FIG. 7 shows another alternative form of on-plane sensor 70. An engine speed sensor 94 is connected to the engine 32 which drives the propeller 30 of the stern drive unit 12. A signal indicative of the operating speed of the engine 32 is supplied from the engine speed sensor 94 to an A/D converter 82. A speed comparator 84 receives a speed responsive signal from the A/D converter 82 and provides a first output when the engine 32 operates at a very low speed below a first predetermined speed E1, a second output when the engine 32 operates at a low speed not lower than the first predetermined speed E1, but not exceeding a second predetermined speed E2 (E2>E1), and provides a third output when the engine 32 operates at a high speed exceeding the second predetermined speed E2. It is understood that the engine speed is usually indicative of the boat speed.

The second predetermined speed E2 is preselected according to the operating characteristic of the boat 18 so as to correspond to the transfer of the boat 18 from an off-plane condition to an on-plane condition, while the first predetermined speed E1 is preselected so as to correspond to the transfer of the boat 18 from a low power or trailing condition to a condition in which the bow 20 lifts.

Referring back to FIG. 3, the boat 18 has a yaw angle sensor 96 (see FIG. 1 also) which provides a signal indicative of a yaw angle, i.e., an angle through which the boat 18 yaws. This signal is supplied to an A/D converter 98. A differentiator 100 receives, as an input, a yaw angle responsive signal W from the A/D converter 98 and provides an output proportional to the derivative of the input with respect to time. Thus, the differentiator 100 provides, as the output, a yaw angle rate responsive signal W (W overdot). A yaw angle rate comparator 102 receives the yaw rate responsive signal to compare with a predetermined yaw angle rate value dWo and provides a first output when the yaw rate is less than the predetermined yaw rate and provides a second output when the yaw rate is equal to or exceeding the predetermined yaw rate.

The predetermined yaw rate dWo is selected according to the operating characteristic of the boat 18 so as to correspond to the transfer of the boat travel from a straight forward condition to a turning condition. In other words, the predetermined yaw rate dWo is established at or shortly after the boat 18 transfers from a straight forward condition to a turning condition. This predetermined yaw rate dWo is adjustable.

A heel control command disable circuit 104 receives the outputs of the speed comparator 84 and the yaw rate comparator 102 and provides a disable signal to a port up command circuit 106 and a starboard up command circuit 108 unless the first output of the yaw rate comparator 102 is present in the presence of the third output of the speed comparator 84. The port up and starboard up command circuits 106 and 108 are disabled responsive to the disable signal. The heel control command disable 104 provides an enable signal to the port up and starboard up command circuits 106 and 108 while the first output of the yaw rate comparator 102 is present in the presence of the third output of the speed comparator 84. In other words, the port up and starboard up commands 106 and 108 for the heel adjustment are enabled only when the boat travels in a straight forward condition and in an on-plane condition.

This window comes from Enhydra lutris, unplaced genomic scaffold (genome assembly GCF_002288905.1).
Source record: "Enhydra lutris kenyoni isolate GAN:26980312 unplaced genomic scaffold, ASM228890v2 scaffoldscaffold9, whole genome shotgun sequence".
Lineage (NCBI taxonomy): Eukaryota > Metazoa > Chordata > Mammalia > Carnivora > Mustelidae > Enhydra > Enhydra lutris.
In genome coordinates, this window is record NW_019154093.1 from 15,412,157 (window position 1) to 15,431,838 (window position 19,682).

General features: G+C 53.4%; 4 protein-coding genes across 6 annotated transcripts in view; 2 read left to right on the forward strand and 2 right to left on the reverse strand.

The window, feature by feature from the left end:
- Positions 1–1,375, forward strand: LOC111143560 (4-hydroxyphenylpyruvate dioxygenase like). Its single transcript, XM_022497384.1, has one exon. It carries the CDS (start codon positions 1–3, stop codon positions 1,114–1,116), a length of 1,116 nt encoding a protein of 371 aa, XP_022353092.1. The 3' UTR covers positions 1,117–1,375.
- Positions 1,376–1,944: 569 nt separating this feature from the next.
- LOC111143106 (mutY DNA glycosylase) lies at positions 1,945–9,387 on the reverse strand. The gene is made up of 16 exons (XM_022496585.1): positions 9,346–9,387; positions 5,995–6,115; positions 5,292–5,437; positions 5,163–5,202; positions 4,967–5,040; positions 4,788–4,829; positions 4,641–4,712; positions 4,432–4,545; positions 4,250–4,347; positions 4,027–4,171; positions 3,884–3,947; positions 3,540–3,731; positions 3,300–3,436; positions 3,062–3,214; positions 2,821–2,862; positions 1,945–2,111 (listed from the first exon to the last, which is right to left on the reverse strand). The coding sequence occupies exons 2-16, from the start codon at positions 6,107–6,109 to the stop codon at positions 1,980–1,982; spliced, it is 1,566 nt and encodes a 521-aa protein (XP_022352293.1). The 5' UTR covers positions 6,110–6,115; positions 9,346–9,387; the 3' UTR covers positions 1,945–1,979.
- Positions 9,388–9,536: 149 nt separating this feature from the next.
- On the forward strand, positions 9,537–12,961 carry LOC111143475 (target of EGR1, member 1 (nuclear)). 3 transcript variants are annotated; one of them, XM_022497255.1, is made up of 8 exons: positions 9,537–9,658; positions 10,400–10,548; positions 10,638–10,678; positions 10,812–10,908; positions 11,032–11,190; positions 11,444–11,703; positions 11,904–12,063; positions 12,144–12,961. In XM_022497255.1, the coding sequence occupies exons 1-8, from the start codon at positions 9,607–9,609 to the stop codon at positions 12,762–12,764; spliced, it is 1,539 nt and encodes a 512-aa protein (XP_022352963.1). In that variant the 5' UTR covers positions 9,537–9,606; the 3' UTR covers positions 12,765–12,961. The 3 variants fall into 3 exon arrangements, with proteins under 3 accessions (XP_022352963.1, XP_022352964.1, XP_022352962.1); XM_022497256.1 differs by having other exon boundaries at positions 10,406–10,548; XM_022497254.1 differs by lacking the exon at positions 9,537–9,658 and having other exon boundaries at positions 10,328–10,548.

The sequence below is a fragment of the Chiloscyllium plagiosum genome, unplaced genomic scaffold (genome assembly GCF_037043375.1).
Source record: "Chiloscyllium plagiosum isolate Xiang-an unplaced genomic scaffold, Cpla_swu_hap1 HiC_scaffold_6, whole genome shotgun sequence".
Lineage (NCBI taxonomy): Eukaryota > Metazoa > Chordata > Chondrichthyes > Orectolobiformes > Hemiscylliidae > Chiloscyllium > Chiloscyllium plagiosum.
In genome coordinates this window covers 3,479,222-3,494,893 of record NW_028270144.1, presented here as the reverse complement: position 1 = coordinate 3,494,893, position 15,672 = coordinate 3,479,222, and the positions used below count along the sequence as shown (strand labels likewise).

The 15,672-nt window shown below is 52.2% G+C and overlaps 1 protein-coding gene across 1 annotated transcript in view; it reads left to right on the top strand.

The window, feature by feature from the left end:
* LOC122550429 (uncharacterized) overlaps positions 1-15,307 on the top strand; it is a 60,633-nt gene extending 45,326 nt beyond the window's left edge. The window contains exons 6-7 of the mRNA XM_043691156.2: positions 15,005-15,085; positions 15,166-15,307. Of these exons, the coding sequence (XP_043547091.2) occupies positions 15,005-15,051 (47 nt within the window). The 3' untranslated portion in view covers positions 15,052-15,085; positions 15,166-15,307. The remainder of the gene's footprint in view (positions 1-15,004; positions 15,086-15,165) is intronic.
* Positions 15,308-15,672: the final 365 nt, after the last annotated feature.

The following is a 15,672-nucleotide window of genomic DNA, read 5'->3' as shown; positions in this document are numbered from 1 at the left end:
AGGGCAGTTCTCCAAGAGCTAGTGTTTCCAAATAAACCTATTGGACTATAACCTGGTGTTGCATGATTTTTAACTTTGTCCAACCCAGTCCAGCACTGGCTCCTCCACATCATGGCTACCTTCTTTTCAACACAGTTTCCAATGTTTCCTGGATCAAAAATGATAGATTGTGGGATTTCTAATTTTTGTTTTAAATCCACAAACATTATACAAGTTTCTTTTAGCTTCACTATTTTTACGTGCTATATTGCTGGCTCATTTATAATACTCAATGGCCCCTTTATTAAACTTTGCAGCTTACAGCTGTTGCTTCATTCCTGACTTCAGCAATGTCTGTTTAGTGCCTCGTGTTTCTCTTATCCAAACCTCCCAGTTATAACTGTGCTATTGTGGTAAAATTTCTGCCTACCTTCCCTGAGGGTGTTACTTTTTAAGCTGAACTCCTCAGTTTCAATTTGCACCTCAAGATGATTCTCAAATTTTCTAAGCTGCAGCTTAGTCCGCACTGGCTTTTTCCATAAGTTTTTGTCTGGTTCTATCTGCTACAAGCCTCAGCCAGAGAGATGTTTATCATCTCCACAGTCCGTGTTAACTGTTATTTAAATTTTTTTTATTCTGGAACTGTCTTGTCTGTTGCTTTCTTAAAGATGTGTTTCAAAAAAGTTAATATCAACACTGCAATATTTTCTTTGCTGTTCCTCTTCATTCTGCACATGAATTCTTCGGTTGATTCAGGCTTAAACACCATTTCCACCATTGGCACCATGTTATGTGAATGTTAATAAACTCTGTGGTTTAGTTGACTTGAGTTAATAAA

It is understood that the yaw angle sensor 96, A/D converter 98, differentiator 100 and yaw rate comparator 102 constitutes the straight forward sensor 72.

FIG. 8 shows an alternative form of straight forward sensor 72. A direction finder of the magnetic type 110 is mounted on the boat 18 to provide a signal indicative of a yaw angle to an A/D converter 98. A differentiator 100 receives a yaw angle responsive signal W from the A/D converter 98 and provides an output proportional to the derivative of the input with respect to time. The differentiator 100 provides a yaw rate responsive signal W (W overdot). A yaw rate comparator 102 receives the yaw rate responsive signal to compare with a predetermined yaw rate value dWo and provides a first output when the yaw rate is less than the predetermined yaw rate and provides a second output when the yaw rate is equal to or exceeding the predetermined yaw rate.

With reference to FIG. 3, the boat 18 has a rate gyroscope 112 which is so located and constructed as to provide a signal indicative of an angular velocity with which the boat 18 moves during rolling. This signal is supplied to an A/D converter 114. An integrator 116 receives, as an input, an angular velocity responsive signal R (R overdot) from the A/D converter 114 and provides an output proportional to the integral of the input with respect to time. Thus, the integrator 116 provides, as the output, a roll angle responsive signal R to a moving average calculator 118. Moving average is expressed by the equation as follows: ##EQU1## where, Ri: a roll angle at a previous moment i; N: a number of sampled data;

Ravk: moving average at a moment k.